Lanvin Group makes its debut on NYSE with splashy chic affair
"Dress sharply, and they remember the dress, dress impeccably, and they remember the woman," said New York Stock Exchange president, Lynn Martin, by way of an adage that female executives use as a mantra.
It was also a fitting way to introduce Joann Cheng, the chairman and chief executive officer for the Lanvin Group, as the Shanghai-based luxury group prepared to ring the opening bell on the NYSE in its first IPO.
The group—which, along with the French house founded by Jeanne Lanvin in 1889, also includes Sergio Rossi, Wolford, St. John, and Caruso—stakes its success on the ability to dress plenty of women and men impeccably and is eager to capture a more significant stake in the luxury market.
In partnership with Primavera Capital or PCAC, the brand has taken its next step towards becoming a China-based luxury group akin to LVMH, Kering, and Richemont by going public.
Martin shared her shopping relationship at St. John and Wolford with the crowd of mostly Lanvin Group brand executives, investment teams, and press gathered in a stately ornate conference room just before witnessing the historic moment at the New York financial institution.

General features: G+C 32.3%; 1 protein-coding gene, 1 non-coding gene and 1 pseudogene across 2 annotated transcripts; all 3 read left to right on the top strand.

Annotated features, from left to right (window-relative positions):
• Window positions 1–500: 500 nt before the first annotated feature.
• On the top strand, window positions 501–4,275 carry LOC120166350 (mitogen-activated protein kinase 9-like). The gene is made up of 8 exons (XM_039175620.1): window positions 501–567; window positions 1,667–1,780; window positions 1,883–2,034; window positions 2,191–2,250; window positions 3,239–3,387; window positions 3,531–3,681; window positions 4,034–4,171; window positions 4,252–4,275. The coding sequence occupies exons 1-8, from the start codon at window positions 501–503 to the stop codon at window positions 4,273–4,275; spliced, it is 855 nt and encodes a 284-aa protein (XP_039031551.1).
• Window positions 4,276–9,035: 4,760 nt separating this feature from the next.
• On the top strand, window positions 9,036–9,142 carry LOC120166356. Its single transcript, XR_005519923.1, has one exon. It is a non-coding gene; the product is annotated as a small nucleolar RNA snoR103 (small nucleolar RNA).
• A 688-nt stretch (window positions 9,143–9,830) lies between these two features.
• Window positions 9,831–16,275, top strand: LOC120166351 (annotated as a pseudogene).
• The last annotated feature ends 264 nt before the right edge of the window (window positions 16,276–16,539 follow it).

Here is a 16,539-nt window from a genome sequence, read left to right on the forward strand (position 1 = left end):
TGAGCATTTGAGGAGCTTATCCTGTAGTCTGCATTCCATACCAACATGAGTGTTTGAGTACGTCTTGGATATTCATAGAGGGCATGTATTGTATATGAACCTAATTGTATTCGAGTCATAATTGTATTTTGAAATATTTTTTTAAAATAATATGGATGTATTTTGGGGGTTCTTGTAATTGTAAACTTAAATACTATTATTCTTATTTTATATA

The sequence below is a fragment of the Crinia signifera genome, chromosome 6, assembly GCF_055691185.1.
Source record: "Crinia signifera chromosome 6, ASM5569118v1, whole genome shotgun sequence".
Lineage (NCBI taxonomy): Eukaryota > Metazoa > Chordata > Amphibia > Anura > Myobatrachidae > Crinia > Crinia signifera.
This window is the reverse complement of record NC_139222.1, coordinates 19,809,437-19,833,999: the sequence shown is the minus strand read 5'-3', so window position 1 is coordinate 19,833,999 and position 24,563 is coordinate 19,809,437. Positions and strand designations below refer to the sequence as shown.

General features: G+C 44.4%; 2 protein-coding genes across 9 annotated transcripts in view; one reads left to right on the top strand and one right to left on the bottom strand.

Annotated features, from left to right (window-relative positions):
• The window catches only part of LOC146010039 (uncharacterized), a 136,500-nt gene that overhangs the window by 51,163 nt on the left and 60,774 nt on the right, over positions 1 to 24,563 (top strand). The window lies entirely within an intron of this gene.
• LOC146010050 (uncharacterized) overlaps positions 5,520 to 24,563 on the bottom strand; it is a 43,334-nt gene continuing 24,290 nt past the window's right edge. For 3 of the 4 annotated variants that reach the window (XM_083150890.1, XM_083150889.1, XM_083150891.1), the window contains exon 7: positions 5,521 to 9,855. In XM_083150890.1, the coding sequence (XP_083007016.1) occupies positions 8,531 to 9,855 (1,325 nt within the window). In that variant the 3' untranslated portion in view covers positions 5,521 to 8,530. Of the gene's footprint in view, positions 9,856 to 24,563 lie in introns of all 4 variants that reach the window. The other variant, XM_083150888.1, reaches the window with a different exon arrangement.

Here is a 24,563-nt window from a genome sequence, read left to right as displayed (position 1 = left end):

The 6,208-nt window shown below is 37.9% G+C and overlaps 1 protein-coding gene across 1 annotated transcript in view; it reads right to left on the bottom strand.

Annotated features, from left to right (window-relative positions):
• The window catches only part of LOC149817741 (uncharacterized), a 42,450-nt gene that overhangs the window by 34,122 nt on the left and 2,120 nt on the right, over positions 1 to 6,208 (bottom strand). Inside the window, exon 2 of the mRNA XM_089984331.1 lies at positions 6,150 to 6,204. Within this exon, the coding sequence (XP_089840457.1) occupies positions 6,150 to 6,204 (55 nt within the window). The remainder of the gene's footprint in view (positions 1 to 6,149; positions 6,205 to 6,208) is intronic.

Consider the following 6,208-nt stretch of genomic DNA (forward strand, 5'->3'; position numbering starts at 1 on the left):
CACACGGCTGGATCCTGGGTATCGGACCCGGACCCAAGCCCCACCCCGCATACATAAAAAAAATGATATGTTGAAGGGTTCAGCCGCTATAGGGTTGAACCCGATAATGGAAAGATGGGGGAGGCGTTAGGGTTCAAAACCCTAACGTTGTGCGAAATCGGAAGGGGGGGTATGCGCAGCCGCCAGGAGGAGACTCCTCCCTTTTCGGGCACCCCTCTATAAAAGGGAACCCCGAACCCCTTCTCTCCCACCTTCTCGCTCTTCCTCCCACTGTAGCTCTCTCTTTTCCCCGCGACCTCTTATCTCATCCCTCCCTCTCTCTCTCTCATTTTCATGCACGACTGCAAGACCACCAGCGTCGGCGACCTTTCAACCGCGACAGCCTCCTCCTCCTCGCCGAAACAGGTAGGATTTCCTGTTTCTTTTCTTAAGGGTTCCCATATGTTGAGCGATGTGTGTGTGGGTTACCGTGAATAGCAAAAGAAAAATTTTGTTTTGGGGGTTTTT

Specifically, the Lanvin Group principals in attendance were: David Chan, executive president & co-chief operating officer, Lanvin Group; Chris Tate, operating partner, Lanvin Group; Siddhartha Shukla, deputy general manager, Lanvin; Silvia Azzali; chief commercial officer, Wolford; Paul Kotrba, chief operating officer, Wolford; Riccardo Sciutto, chief executive officer, Sergio Rossi; Andy Lew, global CEO of St. John; Marco Angeloni, chief executive officer, and chairman, Raffaele Caruso SpA; Sergio Rossi artistic director, Evangelie Smyrniotaki; and St. John creative consultant Karla Welch. Martin introduced Cheng and Max Chen, chairman, and CEO of PCAC and partner of Primavera Capital.
Addressing the crowd, Cheng thanked the NYSE and expressed gratitude to her team.